Stories from a life in progress.

Old scars

I've said here before that my mind doesn't go backwards easily. I have to concentrate to remember what happened even a few days ago, let alone years ago. So I don't have a lot of cherished childhood memories, at least not without pondering it for a while or being prompted by someone with a better grasp on the past.

The automatic memories of my school years are the bad ones. The few moments that come to me easily are the ones that hurt.

There are a handful of specific incidents of other kids, usually boys, making fun of me for being ugly and awkward. I wasn't a pretty kid and I didn't wear cool clothes, and I was awkward, physically and socially. They had a lot of material, and they used it, and I still remember a few of those days, because of how badly they hurt.

The grownups didn't help, because the only advice I ever got was to "ignore them." I am not able to ignore people. I simply can't, and I really especially couldn't then, a geeky awkward little girl who desperately wanted acceptance and friendship, and had so little of it and had no idea where to find more. The best I could do was not respond. But that was like standing still and letting the other kids stab me even harder, because I didn't fight them off.

I didn't have an emotional refuge at home, except what I made for myself. The simple fact is, my parents express love by service, and I need to hear love in words and affection. (I don't know much about "love language" stuff, but I think my family and I speak vastly different dialects of it.) I never wanted for a thing when I was a kid, all of my needs were amply met, and I didn't even notice or think anything of it. But I wanted affection and hugs and to hear that I was loved, and I didn't. Maybe that was the worst hurt. The fact is, it is still easier to talk about hard emotional things on a public blog where anyone in the world can read it, than to my own family. That's a deep grief for me, and I think it always will be.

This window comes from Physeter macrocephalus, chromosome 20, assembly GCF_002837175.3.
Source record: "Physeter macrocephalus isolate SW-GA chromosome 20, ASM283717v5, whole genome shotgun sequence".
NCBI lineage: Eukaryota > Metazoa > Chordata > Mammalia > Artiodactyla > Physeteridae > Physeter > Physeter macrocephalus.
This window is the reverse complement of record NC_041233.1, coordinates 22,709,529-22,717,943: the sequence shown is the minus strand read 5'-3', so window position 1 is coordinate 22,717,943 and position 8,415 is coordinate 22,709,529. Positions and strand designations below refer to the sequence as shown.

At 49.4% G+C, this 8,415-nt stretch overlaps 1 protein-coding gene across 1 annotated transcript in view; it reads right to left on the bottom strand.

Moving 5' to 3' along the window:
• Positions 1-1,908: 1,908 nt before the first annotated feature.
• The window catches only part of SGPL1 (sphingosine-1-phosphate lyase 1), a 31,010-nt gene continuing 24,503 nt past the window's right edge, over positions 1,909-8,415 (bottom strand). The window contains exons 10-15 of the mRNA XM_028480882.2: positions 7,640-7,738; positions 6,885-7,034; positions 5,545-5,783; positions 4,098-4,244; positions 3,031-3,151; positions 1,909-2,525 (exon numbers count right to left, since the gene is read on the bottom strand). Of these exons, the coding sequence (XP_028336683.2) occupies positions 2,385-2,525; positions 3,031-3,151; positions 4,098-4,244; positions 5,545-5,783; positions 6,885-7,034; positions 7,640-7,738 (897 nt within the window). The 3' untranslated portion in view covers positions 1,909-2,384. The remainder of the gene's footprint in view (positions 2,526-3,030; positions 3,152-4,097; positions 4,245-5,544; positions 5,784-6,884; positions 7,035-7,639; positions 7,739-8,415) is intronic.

I protected myself by retreating into my mind and imagination, where I could have friends who liked me and trusted me. Any book I read, any movie I watched, any story that caught my interest was a potential source of friendship and adventure. I so easily imagined my way into those stories, and I was important there, important and needed and wanted. It was easier to avoid the real world than learn how to live in it, so I did. I hung on to my imaginary worlds for a very long time, long past childhood, still depending on them to meet deep emotional needs that were not acknowledged or received in the world around me.

One of the good times that comes back to me easily was the second or third weekend of April in my junior year of high school, 1994. It was a special trip to New York City with a music fraternity I belonged to, and walking around the streets and goofing off in a hotel room with a handful of the other teens, I finally thought with absolute recognition, these people actually want me here. They are glad I'm with them, not just putting up with me. I have actual friends here.

Junior year of high school. That's how long it took for a geeky, awkward girl to make some friends.

I know why I fear rejection so much. I know how much damage it did in a sensitive girl's childhood. I know how fierce the pain was, behind the old scars.